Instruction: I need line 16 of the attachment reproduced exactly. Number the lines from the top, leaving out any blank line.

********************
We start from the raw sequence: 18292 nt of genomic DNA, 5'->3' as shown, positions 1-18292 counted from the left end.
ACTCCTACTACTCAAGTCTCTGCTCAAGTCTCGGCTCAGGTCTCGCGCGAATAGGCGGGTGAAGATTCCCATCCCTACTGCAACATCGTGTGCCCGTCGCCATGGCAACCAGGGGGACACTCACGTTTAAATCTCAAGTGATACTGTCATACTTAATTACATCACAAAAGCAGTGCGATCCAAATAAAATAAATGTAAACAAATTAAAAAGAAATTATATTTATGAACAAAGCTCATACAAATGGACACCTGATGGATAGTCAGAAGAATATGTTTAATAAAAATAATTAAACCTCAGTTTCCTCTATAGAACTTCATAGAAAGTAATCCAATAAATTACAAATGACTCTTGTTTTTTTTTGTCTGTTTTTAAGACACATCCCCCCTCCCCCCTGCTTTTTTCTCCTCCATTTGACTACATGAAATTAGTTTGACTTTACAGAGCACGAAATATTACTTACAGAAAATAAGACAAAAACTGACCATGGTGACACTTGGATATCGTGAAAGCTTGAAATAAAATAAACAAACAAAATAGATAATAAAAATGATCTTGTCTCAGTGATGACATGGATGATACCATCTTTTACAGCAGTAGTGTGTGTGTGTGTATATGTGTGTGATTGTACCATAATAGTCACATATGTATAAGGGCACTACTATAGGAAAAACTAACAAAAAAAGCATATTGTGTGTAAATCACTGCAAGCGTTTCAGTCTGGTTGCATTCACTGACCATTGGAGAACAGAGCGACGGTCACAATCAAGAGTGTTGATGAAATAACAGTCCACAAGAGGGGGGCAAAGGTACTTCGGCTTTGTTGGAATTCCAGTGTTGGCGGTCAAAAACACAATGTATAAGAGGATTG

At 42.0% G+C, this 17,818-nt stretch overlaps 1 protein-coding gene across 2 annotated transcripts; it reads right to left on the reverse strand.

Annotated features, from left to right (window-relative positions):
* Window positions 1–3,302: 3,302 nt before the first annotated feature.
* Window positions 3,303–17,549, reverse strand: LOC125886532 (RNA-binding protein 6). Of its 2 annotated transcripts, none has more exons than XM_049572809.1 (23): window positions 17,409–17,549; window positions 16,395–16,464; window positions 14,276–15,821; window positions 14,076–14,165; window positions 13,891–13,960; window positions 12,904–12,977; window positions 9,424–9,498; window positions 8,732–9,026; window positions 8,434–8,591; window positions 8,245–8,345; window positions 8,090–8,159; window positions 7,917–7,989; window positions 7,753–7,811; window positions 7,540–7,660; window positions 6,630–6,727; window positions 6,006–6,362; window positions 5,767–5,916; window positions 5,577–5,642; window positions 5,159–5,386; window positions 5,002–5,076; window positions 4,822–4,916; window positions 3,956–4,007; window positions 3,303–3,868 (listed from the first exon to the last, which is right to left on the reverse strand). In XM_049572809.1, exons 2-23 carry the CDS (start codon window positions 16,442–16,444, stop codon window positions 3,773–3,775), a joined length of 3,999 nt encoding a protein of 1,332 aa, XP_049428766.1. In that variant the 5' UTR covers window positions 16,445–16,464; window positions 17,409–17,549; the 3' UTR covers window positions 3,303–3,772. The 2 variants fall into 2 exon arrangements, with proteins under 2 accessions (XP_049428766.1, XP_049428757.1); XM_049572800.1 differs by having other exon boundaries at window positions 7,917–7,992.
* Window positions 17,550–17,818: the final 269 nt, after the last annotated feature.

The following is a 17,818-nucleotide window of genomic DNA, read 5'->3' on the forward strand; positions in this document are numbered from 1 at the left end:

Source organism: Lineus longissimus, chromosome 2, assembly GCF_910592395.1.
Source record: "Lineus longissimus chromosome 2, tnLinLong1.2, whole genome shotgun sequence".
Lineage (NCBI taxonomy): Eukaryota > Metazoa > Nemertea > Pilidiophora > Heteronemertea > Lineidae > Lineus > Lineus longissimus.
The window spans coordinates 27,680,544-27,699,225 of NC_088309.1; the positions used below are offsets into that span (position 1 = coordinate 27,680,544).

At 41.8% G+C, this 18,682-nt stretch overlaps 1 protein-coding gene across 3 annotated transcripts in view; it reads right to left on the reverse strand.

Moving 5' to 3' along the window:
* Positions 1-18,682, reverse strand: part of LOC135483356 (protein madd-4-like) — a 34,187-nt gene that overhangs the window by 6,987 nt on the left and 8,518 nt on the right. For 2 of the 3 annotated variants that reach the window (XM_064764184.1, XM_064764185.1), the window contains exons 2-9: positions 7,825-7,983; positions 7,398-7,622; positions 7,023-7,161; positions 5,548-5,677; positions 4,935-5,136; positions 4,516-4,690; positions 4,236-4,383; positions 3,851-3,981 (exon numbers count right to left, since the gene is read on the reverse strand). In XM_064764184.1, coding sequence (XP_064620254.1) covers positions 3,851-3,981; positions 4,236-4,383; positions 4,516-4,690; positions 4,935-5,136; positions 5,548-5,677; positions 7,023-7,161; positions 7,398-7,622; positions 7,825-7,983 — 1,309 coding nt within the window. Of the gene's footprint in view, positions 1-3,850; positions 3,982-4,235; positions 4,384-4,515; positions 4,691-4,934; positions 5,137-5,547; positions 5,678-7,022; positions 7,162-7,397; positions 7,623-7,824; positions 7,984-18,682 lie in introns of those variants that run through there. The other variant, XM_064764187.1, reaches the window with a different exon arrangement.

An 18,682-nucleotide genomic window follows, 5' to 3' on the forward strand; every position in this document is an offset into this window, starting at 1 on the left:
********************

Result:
An 18,682-nucleotide genomic window follows, 5' to 3' on the forward strand; every position in this document is an offset into this window, starting at 1 on the left: